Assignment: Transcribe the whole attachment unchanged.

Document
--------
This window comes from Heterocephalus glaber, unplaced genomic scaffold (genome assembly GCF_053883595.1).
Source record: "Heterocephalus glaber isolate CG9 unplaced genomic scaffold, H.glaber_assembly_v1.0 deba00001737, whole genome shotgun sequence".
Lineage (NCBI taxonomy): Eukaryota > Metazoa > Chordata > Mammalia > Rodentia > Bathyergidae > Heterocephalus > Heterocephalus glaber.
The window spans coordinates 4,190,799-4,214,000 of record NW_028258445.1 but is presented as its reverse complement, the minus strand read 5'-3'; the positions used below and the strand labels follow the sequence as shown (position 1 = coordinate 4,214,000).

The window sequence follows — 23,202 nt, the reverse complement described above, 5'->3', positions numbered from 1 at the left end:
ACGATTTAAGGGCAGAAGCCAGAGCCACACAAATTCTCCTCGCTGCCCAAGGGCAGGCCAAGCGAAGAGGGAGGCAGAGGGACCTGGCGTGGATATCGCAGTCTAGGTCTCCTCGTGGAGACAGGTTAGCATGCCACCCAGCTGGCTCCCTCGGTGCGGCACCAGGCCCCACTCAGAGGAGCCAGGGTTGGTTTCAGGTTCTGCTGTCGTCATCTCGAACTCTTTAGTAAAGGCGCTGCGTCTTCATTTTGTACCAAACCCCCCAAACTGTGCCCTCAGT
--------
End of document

This window comes from Heterocephalus glaber, unplaced genomic scaffold (genome assembly GCF_053883595.1).
Source record: "Heterocephalus glaber isolate CG9 unplaced genomic scaffold, H.glaber_assembly_v1.0 deba00001737, whole genome shotgun sequence".
Lineage (NCBI taxonomy): Eukaryota > Metazoa > Chordata > Mammalia > Rodentia > Bathyergidae > Heterocephalus > Heterocephalus glaber.
The window spans coordinates 4,190,799-4,214,000 of record NW_028258445.1 but is presented as its reverse complement, the minus strand read 5'-3'; the positions used below and the strand labels follow the sequence as shown (position 1 = coordinate 4,214,000).

The window sequence follows — 23,202 nt, the reverse complement described above, 5'->3', positions numbered from 1 at the left end:
ACGATTTAAGGGCAGAAGCCAGAGCCACACAAATTCTCCTCGCTGCCCAAGGGCAGGCCAAGCGAAGAGGGAGGCAGAGGGACCTGGCGTGGATATCGCAGTCTAGGTCTCCTCGTGGAGACAGGTTAGCATGCCACCCAGCTGGCTCCCTCGGTGCGGCACCAGGCCCCACTCAGAGGAGCCAGGGTTGGTTTCAGGTTCTGCTGTCGTCATCTCGAACTCTTTAGTAAAGGCGCTGCGTCTTCATTTTGTACCAAACCCCCCAAACTGTGCCCTCAGT